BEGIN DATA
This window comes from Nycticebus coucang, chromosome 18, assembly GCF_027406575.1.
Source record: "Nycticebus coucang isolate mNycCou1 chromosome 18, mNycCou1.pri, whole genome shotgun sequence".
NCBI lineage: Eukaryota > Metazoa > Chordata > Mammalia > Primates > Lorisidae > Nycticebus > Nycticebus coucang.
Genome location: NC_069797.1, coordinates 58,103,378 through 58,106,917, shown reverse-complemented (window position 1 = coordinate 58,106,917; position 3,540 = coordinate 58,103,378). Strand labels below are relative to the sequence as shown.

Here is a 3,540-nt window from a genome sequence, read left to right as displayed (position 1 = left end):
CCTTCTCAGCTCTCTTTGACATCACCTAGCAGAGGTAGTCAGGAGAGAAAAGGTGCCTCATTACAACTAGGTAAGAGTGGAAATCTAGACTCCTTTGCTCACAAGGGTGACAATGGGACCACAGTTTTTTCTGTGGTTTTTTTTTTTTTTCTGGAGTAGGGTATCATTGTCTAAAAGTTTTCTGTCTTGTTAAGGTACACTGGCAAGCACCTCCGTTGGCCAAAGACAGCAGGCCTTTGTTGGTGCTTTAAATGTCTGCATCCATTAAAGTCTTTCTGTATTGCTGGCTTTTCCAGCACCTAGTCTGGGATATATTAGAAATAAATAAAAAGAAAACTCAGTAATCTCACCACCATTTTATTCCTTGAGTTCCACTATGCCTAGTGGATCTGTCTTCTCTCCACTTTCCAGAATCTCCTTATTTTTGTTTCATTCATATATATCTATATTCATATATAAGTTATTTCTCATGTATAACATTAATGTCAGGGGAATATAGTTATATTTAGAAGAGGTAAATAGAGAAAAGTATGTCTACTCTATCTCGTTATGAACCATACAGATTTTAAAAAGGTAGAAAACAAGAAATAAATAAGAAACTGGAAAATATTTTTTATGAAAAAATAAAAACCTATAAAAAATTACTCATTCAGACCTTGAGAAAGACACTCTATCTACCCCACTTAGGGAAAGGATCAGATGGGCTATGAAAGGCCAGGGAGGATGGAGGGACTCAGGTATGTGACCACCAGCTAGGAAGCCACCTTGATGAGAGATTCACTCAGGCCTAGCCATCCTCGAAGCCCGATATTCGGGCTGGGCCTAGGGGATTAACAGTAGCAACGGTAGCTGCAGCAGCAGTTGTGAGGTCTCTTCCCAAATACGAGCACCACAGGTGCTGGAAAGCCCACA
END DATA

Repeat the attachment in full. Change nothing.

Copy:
This window comes from Nycticebus coucang, chromosome 18, assembly GCF_027406575.1.
Source record: "Nycticebus coucang isolate mNycCou1 chromosome 18, mNycCou1.pri, whole genome shotgun sequence".
NCBI lineage: Eukaryota > Metazoa > Chordata > Mammalia > Primates > Lorisidae > Nycticebus > Nycticebus coucang.
Genome location: NC_069797.1, coordinates 58,103,378 through 58,106,917, shown reverse-complemented (window position 1 = coordinate 58,106,917; position 3,540 = coordinate 58,103,378). Strand labels below are relative to the sequence as shown.

Here is a 3,540-nt window from a genome sequence, read left to right as displayed (position 1 = left end):
CCTTCTCAGCTCTCTTTGACATCACCTAGCAGAGGTAGTCAGGAGAGAAAAGGTGCCTCATTACAACTAGGTAAGAGTGGAAATCTAGACTCCTTTGCTCACAAGGGTGACAATGGGACCACAGTTTTTTCTGTGGTTTTTTTTTTTTTTCTGGAGTAGGGTATCATTGTCTAAAAGTTTTCTGTCTTGTTAAGGTACACTGGCAAGCACCTCCGTTGGCCAAAGACAGCAGGCCTTTGTTGGTGCTTTAAATGTCTGCATCCATTAAAGTCTTTCTGTATTGCTGGCTTTTCCAGCACCTAGTCTGGGATATATTAGAAATAAATAAAAAGAAAACTCAGTAATCTCACCACCATTTTATTCCTTGAGTTCCACTATGCCTAGTGGATCTGTCTTCTCTCCACTTTCCAGAATCTCCTTATTTTTGTTTCATTCATATATATCTATATTCATATATAAGTTATTTCTCATGTATAACATTAATGTCAGGGGAATATAGTTATATTTAGAAGAGGTAAATAGAGAAAAGTATGTCTACTCTATCTCGTTATGAACCATACAGATTTTAAAAAGGTAGAAAACAAGAAATAAATAAGAAACTGGAAAATATTTTTTATGAAAAAATAAAAACCTATAAAAAATTACTCATTCAGACCTTGAGAAAGACACTCTATCTACCCCACTTAGGGAAAGGATCAGATGGGCTATGAAAGGCCAGGGAGGATGGAGGGACTCAGGTATGTGACCACCAGCTAGGAAGCCACCTTGATGAGAGATTCACTCAGGCCTAGCCATCCTCGAAGCCCGATATTCGGGCTGGGCCTAGGGGATTAACAGTAGCAACGGTAGCTGCAGCAGCAGTTGTGAGGTCTCTTCCCAAATACGAGCACCACAGGTGCTGGAAAGCCCACA